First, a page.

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Good Morning, hope you’re all feeling fine and dandy. Another review from mylittlebookblog, they just keep on coming don’t they? As always a quick shout out; if you’re waiting for reviews to make it onto Amazon and Goodreads I am the worst for remembering to do it, please don’t hate me. I’m thinking of using the hour of the GBBO (that show really is television gold) to get a bulk of reviews onto both. Maybe with some cake and wine? For now a review of a book that I really enjoyed reading but I’m not quite sure why; with no delay, onto Americosis by Haydn Wilks.

A naked man arrives in New Mexico claiming to have traveled through time.

He says that he’s America’s savior.

A bizarre sexually-transmitted infection in New York takes control of people’s bodies and burns 

them out in an incessant drive to infect others.

And a Presidential candidate is conversing with angels.

His aides think he’s crazy.

The electorate might not agree with them.

It could all be madness. It might be the apocalypse.


An epic genre-bending mash-up of sci-fi, horror, thriller & dark comedy.

Might need a second for that blurb to sink in because I can bloody promise you, I did. This book is so odd, confusing, and bizarre and frankly, a bit nuts, but I couldn’t stop myself reading it for one minute. I read this in my lunchbreak at work and just couldn’t stop until it was finished (mainly because I was terrified I would forget all that had happened and have to start all over again.) As the blurb states, the book follows a number of different story lines; the savior who happens to turn up a little nude and with a rather momentous member, the relationship between a therapist and her husband who appears to have killed a rather young girl in a McDonalds toilet, Hank the Christian who teaches children about the importance of God, and a President who swears he is conversing with angels.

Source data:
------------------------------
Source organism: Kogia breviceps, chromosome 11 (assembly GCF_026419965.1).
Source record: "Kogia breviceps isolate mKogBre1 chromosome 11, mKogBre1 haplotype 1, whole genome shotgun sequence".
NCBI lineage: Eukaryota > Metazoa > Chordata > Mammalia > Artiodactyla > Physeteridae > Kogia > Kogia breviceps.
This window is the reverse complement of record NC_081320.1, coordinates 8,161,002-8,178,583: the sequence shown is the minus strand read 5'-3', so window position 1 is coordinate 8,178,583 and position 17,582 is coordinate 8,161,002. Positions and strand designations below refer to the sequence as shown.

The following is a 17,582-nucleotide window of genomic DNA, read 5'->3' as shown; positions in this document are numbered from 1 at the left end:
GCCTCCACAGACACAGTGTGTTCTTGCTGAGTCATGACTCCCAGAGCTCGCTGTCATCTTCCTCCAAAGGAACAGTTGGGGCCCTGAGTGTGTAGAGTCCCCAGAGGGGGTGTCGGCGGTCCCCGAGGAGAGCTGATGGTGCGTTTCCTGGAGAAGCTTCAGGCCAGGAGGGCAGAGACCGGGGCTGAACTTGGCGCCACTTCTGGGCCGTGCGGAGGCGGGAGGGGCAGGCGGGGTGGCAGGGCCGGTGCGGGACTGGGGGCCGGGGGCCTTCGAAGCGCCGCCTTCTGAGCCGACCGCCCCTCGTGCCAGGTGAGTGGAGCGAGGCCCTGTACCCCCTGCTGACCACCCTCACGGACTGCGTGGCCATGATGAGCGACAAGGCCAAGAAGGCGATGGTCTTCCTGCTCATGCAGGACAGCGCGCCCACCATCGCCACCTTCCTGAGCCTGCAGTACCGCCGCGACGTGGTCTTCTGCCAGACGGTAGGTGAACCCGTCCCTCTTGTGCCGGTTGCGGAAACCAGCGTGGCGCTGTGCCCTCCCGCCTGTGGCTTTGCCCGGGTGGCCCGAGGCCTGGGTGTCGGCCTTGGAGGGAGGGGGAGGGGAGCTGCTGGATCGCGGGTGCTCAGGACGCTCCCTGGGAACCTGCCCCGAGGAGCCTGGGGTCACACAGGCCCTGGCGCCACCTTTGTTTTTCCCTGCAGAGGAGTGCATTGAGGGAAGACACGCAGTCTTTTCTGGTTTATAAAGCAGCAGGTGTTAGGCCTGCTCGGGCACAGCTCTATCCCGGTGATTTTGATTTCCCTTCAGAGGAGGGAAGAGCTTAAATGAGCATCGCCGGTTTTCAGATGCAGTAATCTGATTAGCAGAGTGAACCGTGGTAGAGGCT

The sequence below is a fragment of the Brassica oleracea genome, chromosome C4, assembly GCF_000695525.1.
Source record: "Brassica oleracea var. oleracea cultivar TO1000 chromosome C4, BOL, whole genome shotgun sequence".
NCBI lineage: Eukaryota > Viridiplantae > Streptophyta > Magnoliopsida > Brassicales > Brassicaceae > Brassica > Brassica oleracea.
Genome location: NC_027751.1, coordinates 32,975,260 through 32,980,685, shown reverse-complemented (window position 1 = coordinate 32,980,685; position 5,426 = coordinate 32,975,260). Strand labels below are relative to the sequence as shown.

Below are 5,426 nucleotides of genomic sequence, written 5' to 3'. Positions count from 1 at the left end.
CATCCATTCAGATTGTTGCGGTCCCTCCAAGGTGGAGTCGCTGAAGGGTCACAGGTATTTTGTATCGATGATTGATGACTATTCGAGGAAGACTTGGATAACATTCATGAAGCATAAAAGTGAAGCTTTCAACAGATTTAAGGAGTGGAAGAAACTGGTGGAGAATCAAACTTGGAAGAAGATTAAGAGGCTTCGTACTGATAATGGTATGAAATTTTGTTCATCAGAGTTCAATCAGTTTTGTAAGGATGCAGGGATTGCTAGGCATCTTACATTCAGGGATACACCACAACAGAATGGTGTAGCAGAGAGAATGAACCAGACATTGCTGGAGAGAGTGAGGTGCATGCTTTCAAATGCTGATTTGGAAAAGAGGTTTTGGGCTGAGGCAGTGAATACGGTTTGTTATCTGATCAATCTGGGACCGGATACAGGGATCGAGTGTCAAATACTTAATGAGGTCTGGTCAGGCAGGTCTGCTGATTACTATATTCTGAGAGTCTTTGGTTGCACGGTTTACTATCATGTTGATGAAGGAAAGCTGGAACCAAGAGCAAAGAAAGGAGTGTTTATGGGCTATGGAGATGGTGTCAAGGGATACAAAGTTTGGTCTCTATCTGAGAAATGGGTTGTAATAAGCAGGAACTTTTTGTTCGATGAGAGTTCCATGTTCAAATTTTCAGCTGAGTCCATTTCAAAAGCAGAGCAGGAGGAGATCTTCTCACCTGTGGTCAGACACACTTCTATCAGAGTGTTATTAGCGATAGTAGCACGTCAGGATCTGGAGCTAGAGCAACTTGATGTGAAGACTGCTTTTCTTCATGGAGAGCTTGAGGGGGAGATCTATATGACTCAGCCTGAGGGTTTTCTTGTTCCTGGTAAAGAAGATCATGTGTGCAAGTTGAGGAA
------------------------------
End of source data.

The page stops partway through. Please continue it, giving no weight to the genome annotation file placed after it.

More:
It’s a novella and it packs a punch; although it follows a lot of different story lines they are clearly written although at this point do not connect in any single way. It rather introduces the story much like the first couple of chapters of a full length book rather than a novella which felt a little odd. I thought the idea of the STI was a bit puzzling; does it cause all the characters to become a bit sex-crazed because one scene definitely seemed to show that, because if it is this book just got even odder. The characters are distinct which is important in a book that jumps around so much and the reader has to basically start and keep reading until they hit the very last line and then take a breath.

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In terms of cons there are a couple of errors that I thought could have been made more grown-up. At times there is an over-use of the word ‘was’ (Robert was sat on the bed) which would have sounded better if the word had been removed. I know this is picky but it comes over a bit childish. I also found the second person narrative a bit grating. I remember trying to write a book in this POV when I was in secondary school and I got told off a lot and it was really tough to do as well. The final wobble was because the tale is so short the characters appear to come over very quickly which can mean they seem unlikeable and at the moment at least they are very one dimensional and Hank (Mr Sweary) was just unpalatable.

 But, and it’s a big but, I loved this little tale. It was odd, crazy, a bit nuts, weird, it didn’t make a huge amount of sense at the time but I want to read more! Who is the Savior and where has he come from? What is wrong with the President is he really conversing with angels (this plot is a bit mad) I liked the action, I liked the intrigue and if I’m honest I think I should have hated this but I didn’t, and I cannot wait to read more damn it.







Another book to check off my list! Published in July 2015 :3

Stolen Petals by Katherine McIntyre

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Another day, another review; I think I might have to slow down a little. I see so many blogs with Goodreads targets for books and I’m always so tempted to sign up for the year and then completely forget. I just looked up the average books a person reads in a year and it says fourteen? I apparently reviewed thirteen books just in June so maybe a little above average? Today’s review is of a lovely little novella with a steam-punk twist and a pop of passionate romance; I thought it was pretty great and I think you might to.